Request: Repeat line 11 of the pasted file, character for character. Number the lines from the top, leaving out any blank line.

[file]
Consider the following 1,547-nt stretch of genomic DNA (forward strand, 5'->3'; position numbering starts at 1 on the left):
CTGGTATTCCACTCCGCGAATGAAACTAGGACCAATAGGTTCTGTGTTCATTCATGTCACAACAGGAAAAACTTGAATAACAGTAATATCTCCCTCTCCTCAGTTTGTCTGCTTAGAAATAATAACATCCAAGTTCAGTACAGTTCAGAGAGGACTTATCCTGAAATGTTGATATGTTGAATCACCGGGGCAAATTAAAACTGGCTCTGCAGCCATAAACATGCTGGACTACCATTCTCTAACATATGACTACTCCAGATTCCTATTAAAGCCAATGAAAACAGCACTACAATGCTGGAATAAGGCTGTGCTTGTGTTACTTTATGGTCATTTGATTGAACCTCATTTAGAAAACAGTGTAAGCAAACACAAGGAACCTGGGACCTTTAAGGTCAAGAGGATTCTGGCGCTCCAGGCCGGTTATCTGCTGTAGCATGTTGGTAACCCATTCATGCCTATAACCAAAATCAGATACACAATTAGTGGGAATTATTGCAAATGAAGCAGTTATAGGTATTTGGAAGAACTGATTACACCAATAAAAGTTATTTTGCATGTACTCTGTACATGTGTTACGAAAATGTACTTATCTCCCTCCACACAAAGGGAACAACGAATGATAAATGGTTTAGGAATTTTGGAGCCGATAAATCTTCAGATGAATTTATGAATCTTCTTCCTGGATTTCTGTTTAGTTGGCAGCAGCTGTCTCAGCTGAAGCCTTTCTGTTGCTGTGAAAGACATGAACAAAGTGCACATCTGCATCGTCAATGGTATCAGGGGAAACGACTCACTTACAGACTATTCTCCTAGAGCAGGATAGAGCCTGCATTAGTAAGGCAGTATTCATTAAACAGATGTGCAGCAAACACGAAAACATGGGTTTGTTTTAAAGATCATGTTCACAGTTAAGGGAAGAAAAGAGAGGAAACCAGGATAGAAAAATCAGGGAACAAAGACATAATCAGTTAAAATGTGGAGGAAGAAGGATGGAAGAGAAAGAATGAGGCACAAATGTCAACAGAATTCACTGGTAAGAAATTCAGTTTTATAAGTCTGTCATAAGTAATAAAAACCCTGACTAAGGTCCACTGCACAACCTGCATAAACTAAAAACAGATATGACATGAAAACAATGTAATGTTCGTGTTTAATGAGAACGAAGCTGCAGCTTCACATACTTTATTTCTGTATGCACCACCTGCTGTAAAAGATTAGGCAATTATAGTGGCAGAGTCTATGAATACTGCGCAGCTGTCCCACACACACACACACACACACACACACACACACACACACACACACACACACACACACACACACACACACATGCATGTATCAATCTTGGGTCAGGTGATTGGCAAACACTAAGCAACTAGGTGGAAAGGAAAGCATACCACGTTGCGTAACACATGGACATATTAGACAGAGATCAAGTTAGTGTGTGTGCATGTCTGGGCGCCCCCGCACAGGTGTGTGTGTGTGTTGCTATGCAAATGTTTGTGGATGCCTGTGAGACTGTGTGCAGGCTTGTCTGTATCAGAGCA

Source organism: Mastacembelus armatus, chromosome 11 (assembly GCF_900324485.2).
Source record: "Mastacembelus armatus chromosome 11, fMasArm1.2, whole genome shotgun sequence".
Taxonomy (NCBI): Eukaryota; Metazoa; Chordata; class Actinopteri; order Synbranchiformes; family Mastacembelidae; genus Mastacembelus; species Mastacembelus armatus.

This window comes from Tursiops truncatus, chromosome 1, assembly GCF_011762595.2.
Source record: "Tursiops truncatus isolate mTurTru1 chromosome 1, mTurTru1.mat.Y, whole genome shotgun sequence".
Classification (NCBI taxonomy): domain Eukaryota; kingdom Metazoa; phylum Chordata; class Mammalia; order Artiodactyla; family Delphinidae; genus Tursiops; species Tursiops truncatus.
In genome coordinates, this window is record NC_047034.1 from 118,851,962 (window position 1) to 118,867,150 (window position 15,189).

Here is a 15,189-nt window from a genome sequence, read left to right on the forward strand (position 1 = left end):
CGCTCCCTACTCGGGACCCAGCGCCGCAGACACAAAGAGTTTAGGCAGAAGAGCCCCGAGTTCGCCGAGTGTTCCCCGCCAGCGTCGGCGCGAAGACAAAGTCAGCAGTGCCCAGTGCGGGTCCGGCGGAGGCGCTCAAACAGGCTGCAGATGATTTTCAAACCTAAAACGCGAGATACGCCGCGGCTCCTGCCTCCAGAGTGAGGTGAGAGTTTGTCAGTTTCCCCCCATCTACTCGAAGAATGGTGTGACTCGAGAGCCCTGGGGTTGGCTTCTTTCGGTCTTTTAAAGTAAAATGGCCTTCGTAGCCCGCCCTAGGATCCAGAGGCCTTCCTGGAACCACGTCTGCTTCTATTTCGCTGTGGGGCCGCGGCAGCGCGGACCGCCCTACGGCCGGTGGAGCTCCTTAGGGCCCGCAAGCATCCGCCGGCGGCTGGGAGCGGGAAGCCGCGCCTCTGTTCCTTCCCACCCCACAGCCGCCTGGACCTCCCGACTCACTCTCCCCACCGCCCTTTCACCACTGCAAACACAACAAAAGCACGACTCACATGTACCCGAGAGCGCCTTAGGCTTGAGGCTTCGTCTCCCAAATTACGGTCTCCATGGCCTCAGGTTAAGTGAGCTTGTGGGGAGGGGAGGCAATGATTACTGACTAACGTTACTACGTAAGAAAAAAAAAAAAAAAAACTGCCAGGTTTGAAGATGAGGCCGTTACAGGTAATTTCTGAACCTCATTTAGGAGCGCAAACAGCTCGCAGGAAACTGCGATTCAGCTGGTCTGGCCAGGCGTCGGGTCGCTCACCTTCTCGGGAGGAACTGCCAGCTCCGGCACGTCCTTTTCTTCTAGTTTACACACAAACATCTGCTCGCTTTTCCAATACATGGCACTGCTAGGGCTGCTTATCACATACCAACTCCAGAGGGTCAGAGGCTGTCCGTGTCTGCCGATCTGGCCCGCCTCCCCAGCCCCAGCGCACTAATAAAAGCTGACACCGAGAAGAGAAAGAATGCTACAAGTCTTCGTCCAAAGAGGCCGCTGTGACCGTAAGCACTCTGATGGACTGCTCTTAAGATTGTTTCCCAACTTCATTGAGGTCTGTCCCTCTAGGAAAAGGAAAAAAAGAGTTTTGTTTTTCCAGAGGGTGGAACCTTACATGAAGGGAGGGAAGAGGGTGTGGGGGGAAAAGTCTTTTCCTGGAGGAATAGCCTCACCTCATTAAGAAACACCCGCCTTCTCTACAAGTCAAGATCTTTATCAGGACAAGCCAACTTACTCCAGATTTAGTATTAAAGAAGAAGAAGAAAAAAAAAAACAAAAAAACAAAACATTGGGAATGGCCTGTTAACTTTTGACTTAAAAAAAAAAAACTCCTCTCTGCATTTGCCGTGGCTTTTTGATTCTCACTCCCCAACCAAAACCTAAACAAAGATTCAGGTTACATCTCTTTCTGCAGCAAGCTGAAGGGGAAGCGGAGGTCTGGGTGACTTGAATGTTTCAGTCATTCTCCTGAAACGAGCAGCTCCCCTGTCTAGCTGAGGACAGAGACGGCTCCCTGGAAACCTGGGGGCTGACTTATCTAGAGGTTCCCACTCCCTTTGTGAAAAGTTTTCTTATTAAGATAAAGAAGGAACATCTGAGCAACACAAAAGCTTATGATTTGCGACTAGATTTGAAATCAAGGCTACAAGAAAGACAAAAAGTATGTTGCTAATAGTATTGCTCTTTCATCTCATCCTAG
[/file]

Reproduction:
CGCTCCCTACTCGGGACCCAGCGCCGCAGACACAAAGAGTTTAGGCAGAAGAGCCCCGAGTTCGCCGAGTGTTCCCCGCCAGCGTCGGCGCGAAGACAAAGTCAGCAGTGCCCAGTGCGGGTCCGGCGGAGGCGCTCAAACAGGCTGCAGATGATTTTCAAACCTAAAACGCGAGATACGCCGCGGCTCCTGCCTCCAGAGTGAGGTGAGAGTTTGTCAGTTTCCCCCCATCTACTCGAAGAATGGTGTGACTCGAGAGCCCTGGGGTTGGCTTCTTTCGGTCTTTTAAAGTAAAATGGCCTTCGTAGCCCGCCCTAGGATCCAGAGGCCTTCCTGGAACCACGTCTGCTTCTATTTCGCTGTGGGGCCGCGGCAGCGCGGACCGCCCTACGGCCGGTGGAGCTCCTTAGGGCCCGCAAGCATCCGCCGGCGGCTGGGAGCGGGAAGCCGCGCCTCTGTTCCTTCCCACCCCACAGCCGCCTGGACCTCCCGACTCACTCTCCCCACCGCCCTTTCACCACTGCAAACACAACAAAAGCACGACTCACATGTACCCGAGAGCGCCTTAGGCTTGAGGCTTCGTCTCCCAAATTACGGTCTCCATGGCCTCAGGTTAAGTGAGCTTGTGGGGAGGGGAGGCAATGATTACTGACTAACGTTACTACGTAAGAAAAAAAAAAAAAAAAACTGCCAGGTTTGAAGATGAGGCCGTTACAGGTAATTTCTGAACCTCATTTAGGAGCGCAAACAGCTCGCAGGAAACTGCGATTCAGCTGGTCTGGCCAGGCGTCGGGTCGCTCACCTTCTCGGGAGGAACTGCCAGCTCCGGCACGTCCTTTTCTTCTAGTTTACACACAAACATCTGCTCGCTTTTCCAATACATGGCACTGCTAGGGCTGCTTATCACATACCAACTCCAGAGGGTCAGAGGCTGTCCGTGTCTGCCGATCTGGCCCGCCTCCCCAGCCCCAGCGCACTAATAAAAGCTGACACCGAGAAGAGAAAGAATGCTACAAGTCTTCGTCCAAAGAGGCCGCTGTGACCGTAAGCACTCTGATGGACTGCTCTTAAGATTGTTTCCCAACTTCATTGAGGTCTGTCCCTCTAGGAAAAGGAAAAAAAGAGTTTTGTTTTTCCAGAGGGTGGAACCTTACATGAAGGGAGGGAAGAGGGTGTGGGGGGAAAAGTCTTTTCCTGGAGGAATAGCCTCACCTCATTAAGAAACACCCGCCTTCTCTACAAGTCAAGATCTTTATCAGGACAAGCCAACTTACTCCAGATTTAGTATTAAAGAAGAAGAAGAAAAAAAAAAACAAAAAAACAAAACATTGGGAATGGCCTGTTAACTTTTGACTTAAAAAAAAAAAACTCCTCTCTGCATTTGCCGTGGCTTTTTGATTCTCACTCCCCAACCAAAACCTAAACAAAGATTCAGGTTACATCTCTTTCTGCAGCAAGCTGAAGGGGAAGCGGAGGTCTGGGTGACTTGAATGTTTCAGTCATTCTCCTGAAACGAGCAGCTCCCCTGTCTAGCTGAGGACAGAGACGGCTCCCTGGAAACCTGGGGGCTGACTTATCTAGAGGTTCCCACTCCCTTTGTGAAAAGTTTTCTTATTAAGATAAAGAAGGAACATCTGAGCAACACAAAAGCTTATGATTTGCGACTAGATTTGAAATCAAGGCTACAAGAAAGACAAAAAGTATGTTGCTAATAGTATTGCTCTTTCATCTCATCCTAG